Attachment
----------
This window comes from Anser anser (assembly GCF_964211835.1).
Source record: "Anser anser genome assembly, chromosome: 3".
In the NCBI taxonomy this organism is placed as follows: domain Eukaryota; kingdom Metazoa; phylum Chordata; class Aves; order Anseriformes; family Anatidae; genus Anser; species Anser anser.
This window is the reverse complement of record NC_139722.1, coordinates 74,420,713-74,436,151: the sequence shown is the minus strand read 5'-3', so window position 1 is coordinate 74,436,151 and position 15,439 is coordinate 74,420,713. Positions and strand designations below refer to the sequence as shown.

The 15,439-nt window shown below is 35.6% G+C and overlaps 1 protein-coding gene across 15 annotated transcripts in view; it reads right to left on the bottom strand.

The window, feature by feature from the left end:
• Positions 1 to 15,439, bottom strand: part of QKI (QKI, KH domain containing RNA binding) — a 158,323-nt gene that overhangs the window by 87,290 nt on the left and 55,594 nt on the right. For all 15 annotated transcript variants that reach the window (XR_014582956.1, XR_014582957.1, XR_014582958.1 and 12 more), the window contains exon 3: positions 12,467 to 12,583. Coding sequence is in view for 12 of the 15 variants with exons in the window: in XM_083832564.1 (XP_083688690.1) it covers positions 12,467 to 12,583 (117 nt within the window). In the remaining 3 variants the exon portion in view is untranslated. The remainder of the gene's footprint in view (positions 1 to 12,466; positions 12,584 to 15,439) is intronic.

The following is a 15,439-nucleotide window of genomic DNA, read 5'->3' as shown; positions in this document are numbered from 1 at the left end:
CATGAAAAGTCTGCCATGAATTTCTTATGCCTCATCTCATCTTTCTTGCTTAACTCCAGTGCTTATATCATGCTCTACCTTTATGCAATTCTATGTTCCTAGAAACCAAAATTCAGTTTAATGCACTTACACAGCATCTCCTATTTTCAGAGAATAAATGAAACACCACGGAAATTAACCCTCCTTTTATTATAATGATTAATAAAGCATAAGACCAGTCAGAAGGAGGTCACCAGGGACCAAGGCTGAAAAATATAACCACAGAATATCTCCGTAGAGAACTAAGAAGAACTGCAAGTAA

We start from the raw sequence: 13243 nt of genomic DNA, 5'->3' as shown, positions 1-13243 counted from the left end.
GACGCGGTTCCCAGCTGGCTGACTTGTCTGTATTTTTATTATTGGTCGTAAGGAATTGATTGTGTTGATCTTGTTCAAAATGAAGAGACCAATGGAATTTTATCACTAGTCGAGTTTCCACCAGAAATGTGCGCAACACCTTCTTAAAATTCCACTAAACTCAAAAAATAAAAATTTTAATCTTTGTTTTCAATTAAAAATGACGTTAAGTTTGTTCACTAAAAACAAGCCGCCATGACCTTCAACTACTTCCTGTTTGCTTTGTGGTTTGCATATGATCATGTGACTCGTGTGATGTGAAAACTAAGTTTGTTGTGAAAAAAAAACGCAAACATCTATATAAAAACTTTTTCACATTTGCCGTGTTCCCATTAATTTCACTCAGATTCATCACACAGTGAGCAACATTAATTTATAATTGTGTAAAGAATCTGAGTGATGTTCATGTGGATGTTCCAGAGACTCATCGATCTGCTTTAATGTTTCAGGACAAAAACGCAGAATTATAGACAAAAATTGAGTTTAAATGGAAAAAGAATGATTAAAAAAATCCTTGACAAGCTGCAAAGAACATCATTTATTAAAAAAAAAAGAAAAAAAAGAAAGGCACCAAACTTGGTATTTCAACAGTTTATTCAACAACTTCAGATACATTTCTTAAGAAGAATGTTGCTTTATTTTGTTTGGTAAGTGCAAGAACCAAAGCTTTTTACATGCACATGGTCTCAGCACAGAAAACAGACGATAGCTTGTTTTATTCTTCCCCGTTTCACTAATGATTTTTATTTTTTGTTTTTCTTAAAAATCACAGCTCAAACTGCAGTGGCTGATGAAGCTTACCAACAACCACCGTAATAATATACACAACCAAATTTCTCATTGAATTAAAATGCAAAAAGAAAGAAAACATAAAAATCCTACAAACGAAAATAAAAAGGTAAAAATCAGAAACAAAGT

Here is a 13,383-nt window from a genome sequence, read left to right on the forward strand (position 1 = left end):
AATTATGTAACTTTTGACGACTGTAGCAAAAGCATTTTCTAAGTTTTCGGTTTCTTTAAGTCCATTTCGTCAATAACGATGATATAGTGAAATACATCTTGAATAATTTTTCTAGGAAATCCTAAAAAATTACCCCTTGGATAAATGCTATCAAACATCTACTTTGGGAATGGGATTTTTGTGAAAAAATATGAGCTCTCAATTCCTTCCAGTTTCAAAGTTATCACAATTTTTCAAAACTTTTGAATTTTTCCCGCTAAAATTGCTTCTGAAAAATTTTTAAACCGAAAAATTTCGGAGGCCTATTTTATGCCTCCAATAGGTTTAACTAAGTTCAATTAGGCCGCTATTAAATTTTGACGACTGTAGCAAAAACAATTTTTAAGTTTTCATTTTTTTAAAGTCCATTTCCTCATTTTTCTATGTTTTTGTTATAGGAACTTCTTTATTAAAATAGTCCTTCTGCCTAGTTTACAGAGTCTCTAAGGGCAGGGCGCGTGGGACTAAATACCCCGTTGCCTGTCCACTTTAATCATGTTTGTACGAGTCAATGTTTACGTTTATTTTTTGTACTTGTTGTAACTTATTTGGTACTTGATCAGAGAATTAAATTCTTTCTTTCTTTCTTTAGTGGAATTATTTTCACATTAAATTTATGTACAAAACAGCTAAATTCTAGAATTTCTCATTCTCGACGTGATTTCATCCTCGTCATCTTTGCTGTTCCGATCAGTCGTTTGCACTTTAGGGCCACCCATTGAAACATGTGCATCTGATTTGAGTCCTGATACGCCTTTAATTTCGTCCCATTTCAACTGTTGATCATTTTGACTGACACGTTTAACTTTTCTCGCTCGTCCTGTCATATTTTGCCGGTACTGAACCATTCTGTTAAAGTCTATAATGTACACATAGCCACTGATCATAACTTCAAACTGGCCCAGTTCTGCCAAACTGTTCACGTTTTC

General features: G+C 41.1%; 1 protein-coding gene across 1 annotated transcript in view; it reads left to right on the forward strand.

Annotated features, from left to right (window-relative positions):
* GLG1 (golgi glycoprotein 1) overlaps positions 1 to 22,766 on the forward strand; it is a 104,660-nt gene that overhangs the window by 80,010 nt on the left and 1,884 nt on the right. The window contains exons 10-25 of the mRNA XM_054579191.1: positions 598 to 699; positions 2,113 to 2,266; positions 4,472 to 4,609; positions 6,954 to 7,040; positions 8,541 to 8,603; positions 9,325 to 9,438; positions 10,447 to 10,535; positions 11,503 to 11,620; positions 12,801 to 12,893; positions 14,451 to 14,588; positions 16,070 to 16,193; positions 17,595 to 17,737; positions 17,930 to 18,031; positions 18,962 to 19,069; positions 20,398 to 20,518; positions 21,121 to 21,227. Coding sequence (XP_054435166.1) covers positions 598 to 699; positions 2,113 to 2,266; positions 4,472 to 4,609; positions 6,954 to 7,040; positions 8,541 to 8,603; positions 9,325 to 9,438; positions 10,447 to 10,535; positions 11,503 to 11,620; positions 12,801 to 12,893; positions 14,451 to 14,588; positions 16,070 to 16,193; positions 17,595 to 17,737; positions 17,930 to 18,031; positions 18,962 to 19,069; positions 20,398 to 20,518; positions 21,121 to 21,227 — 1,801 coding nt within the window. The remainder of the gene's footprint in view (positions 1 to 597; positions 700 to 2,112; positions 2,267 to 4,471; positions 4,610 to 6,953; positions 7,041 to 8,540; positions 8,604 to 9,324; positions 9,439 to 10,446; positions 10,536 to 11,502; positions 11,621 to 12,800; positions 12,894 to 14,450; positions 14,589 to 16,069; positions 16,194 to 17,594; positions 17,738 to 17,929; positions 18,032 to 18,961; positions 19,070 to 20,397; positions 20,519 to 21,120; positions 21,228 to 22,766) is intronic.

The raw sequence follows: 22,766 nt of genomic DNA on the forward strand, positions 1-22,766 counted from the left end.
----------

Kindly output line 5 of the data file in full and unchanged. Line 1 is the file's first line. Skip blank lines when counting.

The 15,439-nt window shown below is 35.6% G+C and overlaps 1 protein-coding gene across 15 annotated transcripts in view; it reads right to left on the bottom strand.